Not everyone watching the Bowl

Posted
Sunday February 6, 2011

Okay, so roughly 85 million people will be crowded around TVs today, crunching munchies, quaffing ales and screaming at the screen.

But since there are more than 300 million Americans, Super Bowl viewers will be in the minority. So what do the other 215 million gringos do while the helmeted gladiators engage in battle?

Turns out they gleefully do anything they want.

From Alaska to Boston and New Orleans to Chicago, there are organized anti-Super Bowl parties, according to various online news sources. There are plenty of online anti-Super Bowl rants to choose from, and of course there are plenty of other channels on the TV that will be broadcasting alternative programming during the big game.

Why do these folks prefer to not watch the Super Bowl? It varies. "It's violent, stupid and boring," said one Lenox resident who preferred to remain unnamed.

Others just don't find it interesting, preferring other sports.

When Cheryl Lennon of Pittsfield gets invited to a Super Bowl party, she tries to avoid offending the inviter by replying, "No thanks. I'm not a bowling fan."

But she and her husband hardly ever miss a professional tennis match.

Heather Grover Root of Pittsfield said she has never watched a football game. But she enjoys figure skating competitions.

"I don't even know how it works so I just don't get jazzed about it," she said. "I grew up with a family who never watched football. I'm a thinker. On Sunday I'll either go ice skating or read a book."

Some prefer other sports because football doesn't have enough action.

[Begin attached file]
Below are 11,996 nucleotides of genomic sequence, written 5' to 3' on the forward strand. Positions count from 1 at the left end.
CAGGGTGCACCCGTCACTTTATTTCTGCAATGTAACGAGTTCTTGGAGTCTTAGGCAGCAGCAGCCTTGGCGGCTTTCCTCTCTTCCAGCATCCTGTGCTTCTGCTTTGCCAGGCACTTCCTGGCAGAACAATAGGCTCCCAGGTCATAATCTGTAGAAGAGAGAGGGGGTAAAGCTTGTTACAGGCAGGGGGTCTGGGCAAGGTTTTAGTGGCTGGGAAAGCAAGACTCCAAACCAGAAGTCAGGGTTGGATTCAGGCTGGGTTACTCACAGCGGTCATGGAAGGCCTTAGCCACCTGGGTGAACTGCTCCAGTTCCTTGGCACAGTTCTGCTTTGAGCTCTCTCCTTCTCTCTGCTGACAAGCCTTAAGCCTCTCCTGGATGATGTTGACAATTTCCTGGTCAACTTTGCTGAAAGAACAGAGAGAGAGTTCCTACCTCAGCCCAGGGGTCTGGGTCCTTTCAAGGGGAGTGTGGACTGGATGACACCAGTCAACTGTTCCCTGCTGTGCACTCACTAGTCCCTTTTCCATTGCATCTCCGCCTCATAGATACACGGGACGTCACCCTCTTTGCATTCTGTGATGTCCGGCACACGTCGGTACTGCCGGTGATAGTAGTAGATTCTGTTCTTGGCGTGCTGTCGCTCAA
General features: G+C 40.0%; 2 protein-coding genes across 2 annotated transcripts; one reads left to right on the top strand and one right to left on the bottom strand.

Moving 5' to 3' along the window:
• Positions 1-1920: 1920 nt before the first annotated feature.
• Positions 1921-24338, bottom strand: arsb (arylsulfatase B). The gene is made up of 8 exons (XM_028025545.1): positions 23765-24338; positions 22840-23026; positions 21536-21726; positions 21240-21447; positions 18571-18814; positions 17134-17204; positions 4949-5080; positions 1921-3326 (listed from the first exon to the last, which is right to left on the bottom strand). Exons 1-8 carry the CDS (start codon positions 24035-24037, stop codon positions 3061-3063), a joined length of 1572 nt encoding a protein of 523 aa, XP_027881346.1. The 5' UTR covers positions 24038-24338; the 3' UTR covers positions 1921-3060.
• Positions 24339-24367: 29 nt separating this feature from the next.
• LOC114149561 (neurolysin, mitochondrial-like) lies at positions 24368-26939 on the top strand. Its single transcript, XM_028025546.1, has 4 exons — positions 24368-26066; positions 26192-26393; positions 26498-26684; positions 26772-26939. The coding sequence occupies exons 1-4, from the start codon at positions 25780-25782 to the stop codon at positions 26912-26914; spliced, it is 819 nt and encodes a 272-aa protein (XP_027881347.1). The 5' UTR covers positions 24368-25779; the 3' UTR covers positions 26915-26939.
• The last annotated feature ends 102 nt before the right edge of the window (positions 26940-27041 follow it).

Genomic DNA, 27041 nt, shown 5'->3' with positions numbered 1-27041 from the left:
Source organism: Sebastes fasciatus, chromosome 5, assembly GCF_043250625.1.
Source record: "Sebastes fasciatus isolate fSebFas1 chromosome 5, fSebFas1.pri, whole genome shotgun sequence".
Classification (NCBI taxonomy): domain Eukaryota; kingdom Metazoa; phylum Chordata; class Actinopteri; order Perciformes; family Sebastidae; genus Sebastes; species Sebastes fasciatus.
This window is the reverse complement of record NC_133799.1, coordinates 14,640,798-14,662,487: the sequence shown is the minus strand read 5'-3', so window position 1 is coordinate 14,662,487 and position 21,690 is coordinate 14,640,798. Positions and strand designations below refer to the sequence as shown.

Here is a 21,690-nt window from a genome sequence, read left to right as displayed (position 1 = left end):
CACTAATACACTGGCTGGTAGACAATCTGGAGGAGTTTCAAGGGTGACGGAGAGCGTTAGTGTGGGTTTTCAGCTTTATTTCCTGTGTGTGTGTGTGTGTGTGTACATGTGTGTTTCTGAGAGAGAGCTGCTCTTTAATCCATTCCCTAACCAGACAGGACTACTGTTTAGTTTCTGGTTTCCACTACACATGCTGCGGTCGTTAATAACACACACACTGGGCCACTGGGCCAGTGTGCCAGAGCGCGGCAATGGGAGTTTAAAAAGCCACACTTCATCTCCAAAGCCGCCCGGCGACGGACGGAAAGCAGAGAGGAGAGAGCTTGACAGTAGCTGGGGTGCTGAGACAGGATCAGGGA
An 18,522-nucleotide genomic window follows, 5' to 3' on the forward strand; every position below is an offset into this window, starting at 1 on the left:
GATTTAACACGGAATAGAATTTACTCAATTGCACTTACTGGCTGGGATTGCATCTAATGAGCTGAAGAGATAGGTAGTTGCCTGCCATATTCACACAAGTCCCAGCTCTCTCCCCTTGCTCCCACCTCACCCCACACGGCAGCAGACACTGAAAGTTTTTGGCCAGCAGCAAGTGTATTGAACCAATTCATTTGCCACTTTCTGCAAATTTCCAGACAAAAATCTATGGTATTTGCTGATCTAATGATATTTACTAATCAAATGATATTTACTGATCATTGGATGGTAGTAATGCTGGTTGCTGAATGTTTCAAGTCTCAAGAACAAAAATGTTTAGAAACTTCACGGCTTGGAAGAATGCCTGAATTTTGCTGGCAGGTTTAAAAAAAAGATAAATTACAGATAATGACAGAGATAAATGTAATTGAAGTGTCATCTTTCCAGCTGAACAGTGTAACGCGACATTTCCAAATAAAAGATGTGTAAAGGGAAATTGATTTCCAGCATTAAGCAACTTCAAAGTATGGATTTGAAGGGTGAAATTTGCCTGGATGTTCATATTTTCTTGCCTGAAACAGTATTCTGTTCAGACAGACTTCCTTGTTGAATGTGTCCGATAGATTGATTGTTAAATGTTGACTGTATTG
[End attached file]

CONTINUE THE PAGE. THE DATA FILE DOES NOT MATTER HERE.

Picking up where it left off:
"I have nothing against it, but football is just not my sport," said Joe Durwin of Pittsfield. "It's actually a little too tame for me. I prefer lacrosse or the roller derby."

Durwin said that while the Super Bowl is on, he'll be attending the grand opening of the new Emporium and Storefront Artists Project on Park Square next to the Berkshire Museum.

"To me, the Super Bowl is just football with a lot more commercials, which is not something I want to do on a Sunday night," he added.

Megan Whilden, director of cultural development for Pittsfield, said she'll also be attending the new store opening.

"I just don't happen to be an organized sports fan, or a TV fan for that matter," she said.

Super Bowl Sunday, she added, is a good day to do things that might have been too crowded otherwise, like catching a hit movie or shopping at the mall.

Gail Zinberg of Canaan, N.Y. said she "couldn't be less interested. It is completely off my radar screen. I like to play sports -- I might enjoy a nice game of touch football. But I don't like to watch it."

Zinberg plans to spend the evening at the new Helsinki in Hudson where acoustic blues musician Rory Block will be performing.

And while she finds football to be "sort of barbaric," she predicted that the Packers will win by eight points.

To reach Scott Stafford:
sstafford@berkshireeagle.com
or (413) 496-6241.


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